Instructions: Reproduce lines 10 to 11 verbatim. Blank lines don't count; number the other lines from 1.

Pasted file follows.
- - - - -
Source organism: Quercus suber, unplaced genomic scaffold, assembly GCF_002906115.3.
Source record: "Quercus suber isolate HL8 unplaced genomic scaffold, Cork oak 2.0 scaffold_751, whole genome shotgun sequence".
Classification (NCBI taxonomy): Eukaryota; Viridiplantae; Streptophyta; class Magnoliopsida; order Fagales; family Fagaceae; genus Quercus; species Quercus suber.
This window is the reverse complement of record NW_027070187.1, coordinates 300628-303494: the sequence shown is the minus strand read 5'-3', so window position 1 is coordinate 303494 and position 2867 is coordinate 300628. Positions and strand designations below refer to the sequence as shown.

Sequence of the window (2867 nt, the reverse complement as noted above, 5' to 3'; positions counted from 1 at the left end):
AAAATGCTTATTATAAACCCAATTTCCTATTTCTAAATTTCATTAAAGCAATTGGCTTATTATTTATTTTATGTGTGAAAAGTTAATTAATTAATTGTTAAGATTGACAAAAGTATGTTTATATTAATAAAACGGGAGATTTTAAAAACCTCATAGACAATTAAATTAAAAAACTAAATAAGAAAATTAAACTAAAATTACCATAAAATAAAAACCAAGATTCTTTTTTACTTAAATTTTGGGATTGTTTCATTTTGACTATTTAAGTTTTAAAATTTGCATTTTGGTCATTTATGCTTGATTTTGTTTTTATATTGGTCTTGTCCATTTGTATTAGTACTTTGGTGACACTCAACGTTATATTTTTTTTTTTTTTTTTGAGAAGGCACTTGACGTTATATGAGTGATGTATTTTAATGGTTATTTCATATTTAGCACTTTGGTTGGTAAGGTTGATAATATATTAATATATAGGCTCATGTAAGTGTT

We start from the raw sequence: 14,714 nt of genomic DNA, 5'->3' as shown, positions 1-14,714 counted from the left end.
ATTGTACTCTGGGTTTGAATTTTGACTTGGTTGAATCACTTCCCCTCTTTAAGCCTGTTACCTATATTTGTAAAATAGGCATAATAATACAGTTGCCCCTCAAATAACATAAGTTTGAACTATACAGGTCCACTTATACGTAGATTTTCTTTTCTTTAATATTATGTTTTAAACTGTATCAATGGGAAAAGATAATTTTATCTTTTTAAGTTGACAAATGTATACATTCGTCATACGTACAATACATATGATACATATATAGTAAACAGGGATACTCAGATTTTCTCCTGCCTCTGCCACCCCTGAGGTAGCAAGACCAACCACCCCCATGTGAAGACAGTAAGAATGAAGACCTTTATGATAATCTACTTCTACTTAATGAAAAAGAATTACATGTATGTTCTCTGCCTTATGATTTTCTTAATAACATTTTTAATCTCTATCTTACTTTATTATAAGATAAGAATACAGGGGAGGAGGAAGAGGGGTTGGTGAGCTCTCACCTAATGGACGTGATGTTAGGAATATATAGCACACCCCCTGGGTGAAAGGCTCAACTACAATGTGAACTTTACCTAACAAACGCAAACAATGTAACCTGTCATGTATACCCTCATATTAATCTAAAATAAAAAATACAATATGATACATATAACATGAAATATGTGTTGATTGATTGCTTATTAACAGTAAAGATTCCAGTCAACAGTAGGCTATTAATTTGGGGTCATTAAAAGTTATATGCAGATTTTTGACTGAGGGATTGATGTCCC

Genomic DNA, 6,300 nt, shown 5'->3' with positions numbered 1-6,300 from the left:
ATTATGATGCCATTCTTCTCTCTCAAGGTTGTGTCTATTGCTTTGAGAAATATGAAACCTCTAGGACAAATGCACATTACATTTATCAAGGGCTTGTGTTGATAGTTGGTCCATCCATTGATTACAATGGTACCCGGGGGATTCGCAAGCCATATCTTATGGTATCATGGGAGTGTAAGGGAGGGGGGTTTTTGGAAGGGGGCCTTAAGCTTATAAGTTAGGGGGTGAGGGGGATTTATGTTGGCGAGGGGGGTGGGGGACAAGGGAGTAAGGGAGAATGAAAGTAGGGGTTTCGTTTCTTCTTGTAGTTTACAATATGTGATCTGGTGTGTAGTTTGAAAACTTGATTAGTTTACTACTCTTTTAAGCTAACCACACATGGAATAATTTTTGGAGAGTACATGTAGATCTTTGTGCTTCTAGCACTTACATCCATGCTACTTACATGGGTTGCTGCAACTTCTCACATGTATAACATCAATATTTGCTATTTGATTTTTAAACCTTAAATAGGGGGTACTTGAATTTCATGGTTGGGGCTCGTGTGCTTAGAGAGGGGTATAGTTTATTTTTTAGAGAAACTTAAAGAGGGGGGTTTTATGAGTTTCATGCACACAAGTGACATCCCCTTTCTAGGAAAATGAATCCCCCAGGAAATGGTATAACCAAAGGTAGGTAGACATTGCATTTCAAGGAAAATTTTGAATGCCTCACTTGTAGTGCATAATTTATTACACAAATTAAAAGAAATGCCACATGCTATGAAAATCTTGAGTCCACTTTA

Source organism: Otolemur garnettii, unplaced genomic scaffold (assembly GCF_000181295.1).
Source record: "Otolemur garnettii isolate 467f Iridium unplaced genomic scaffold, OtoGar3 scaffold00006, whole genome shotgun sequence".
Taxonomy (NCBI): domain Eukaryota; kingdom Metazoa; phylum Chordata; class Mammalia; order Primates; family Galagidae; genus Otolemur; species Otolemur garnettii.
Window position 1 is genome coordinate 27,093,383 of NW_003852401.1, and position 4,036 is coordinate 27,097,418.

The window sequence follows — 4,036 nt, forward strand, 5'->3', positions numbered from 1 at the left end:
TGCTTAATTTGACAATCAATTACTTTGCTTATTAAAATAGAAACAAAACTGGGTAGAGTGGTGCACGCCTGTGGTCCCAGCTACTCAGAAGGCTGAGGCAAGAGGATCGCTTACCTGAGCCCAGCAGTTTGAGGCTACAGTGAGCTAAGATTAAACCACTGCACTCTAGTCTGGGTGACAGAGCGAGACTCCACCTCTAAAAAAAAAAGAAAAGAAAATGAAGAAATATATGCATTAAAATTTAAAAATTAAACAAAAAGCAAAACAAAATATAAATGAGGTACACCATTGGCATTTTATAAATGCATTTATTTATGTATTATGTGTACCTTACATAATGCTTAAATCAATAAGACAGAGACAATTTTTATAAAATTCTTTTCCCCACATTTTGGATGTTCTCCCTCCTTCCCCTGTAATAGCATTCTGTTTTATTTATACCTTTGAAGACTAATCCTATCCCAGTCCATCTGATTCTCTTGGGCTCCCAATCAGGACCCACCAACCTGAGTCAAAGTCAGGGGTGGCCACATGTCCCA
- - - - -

ATTATGATGCCATTCTTCTCTCTCAAGGTTGTGTCTATTGCTTTGAGAAATATGAAACCTCTAGGACAAATGCACATTACATTTATCAAGGGCTTGTGTTGATAGTTGGTCCATCCATTGATTACAATGGTACCCGGGGGATTCGCAAGCCATATCTTATGGTATCATGGGAGTGTAAGGGAGGGGGGTTTTTGGAAGGGGGCCTTAAGCTTATAAGTTAGGGGGTGAGGGGGATTTATGTTGGCGAGGGGGGTGGGGGACAAGGGAGTAAGGGAGAATGAAAGTAGGGGTTTCGTTTCTTCTTGTAGTTTACAATATGTGATCTGGTGTGTAGTTTGAAAACTTGATTAGTTTACTACTCTTTTAAGCTAACCACACATGGAATAATTTTTGGAGAGTACATGTAGATCTTTGTGCTTCTAGCACTTACATCCATGCTACTTACATGGGTTGCTGCAACTTCTCACATGTATAACATCAATATTTGCTATTTGATTTTTAAACCTTAAATAGGGGGTACTTGAATTTCATGGTTGGGGCTCGTGTGCTTAGAGAGGGGTATAGTTTATTTTTTAGAGAAACTTAAAGAGGGGGGTTTTATGAGTTTCATGCACACAAGTGACATCCCCTTTCTAGGAAAATGAATCCCCCAGGAAATGGTATAACCAAAGGTAGGTAGACATTGCATTTCAAGGAAAATTTTGAATGCCTCACTTGTAGTGCATAATTTATTACACAAATTAAAAGAAATGCCACATGCTATGAAAATCTTGAGTCCACTTTA

Source organism: Otolemur garnettii, unplaced genomic scaffold (assembly GCF_000181295.1).